USA: Department of Interior Agencies Prepare to Release $10 Million to Rural Fire Departments
20 February 2001
Four agencies of the Department of the Interior (DOI) soon will distribute $10 million to rural fire departments.
The money was allocated by Congress to the DOI fire agencies — Bureau of Land Management, National Park Service, Bureau of Indian Affairs and Fish and Wildlife Service — in the 2001 Appropriations Bill and is intended “to enhance the fire protection capability of rural fire districts.”
“The money from Congress will be divided among the agencies, and the agencies will distribute the money to their local offices,” said Bill Casey, the Bureau of Land Management lead for rural firefighting assistance. “The field offices, working with local partners, will develop a process to disburse the money.”
Rod Bloms, of the Fish and Wildlife Service, said that rural fire departments interested in obtaining a share of the funds should get in touch with the closest office of the four DOI agencies involved in the program. Funding priorities will be developed by the local office, in consultation with cooperators and local departments.
The funds will be used for training, equipment and fire prevention work.
“The money will help the rural fire departments to enhance their capability for the kind of work they do everyday,” Bloms said.
To participate in the program, rural fire departments must meet several eligibility requirements:
They must have a statewide agreement with the state forester who maintains cooperative agreements with the rural fire departments or volunteer fire departments; or, absent that, a cooperative fire agreement with an agency in the DOI.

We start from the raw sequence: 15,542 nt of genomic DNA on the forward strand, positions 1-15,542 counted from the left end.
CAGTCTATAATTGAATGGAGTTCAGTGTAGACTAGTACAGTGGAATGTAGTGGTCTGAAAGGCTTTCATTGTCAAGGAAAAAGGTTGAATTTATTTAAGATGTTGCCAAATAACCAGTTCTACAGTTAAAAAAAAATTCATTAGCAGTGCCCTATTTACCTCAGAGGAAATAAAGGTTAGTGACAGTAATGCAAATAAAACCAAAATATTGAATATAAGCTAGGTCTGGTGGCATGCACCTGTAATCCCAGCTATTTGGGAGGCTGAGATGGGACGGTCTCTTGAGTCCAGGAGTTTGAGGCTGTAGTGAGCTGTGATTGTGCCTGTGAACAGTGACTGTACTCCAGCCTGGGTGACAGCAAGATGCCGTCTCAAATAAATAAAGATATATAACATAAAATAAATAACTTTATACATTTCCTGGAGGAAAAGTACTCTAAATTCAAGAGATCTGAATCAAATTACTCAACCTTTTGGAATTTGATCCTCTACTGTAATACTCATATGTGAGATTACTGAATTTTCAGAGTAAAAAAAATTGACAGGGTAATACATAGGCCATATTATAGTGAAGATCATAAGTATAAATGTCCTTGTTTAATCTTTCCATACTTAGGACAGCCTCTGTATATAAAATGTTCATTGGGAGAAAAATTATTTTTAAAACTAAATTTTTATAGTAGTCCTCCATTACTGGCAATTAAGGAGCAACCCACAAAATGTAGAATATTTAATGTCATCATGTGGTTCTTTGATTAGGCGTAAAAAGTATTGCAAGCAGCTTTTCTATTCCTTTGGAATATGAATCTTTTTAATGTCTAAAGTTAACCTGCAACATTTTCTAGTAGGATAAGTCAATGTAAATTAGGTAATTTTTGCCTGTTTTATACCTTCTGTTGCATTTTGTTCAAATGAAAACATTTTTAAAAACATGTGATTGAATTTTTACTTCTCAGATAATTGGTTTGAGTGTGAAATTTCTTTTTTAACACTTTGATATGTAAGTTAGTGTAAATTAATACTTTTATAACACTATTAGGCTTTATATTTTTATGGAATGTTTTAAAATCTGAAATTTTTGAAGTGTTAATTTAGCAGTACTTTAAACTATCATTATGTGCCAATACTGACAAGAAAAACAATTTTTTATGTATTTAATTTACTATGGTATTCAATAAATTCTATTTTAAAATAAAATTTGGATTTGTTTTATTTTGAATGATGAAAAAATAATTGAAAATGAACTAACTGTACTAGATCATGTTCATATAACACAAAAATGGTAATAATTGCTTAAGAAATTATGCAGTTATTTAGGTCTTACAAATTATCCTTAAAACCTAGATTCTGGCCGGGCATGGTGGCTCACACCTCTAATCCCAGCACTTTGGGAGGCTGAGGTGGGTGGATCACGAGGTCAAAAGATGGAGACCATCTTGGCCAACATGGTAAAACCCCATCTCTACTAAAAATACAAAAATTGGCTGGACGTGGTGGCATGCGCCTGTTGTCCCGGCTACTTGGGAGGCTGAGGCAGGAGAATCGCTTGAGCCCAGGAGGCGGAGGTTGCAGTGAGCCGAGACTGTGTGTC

The rural fire department must serve a community with a population of less than 10,000.
Funding can only be used for training, equipment and prevention activities.
The local department must have the capability to share a minimum of 10 percent of the total cost. In-kind services may be included as part of the cost sharing.
The local department must serve a community in the “wildland-urban interface,” which is where development occurs near federal land that is vulnerable to wildfire.
A ceiling of $20,000 in assistance per rural fire department has been set by Interior Department agencies.
The Forest Service, in the Department of Agriculture, has a longstanding, similar program to assist rural fire departments called the Volunteer Fire Assistance Program.
The assistance to rural fire departments is part of a larger national fire plan to reduce wildfire risks in communities in the wildland urban interface. It is a pilot program and Congress has left open the option to allocate further funding to rural fire departments in the future.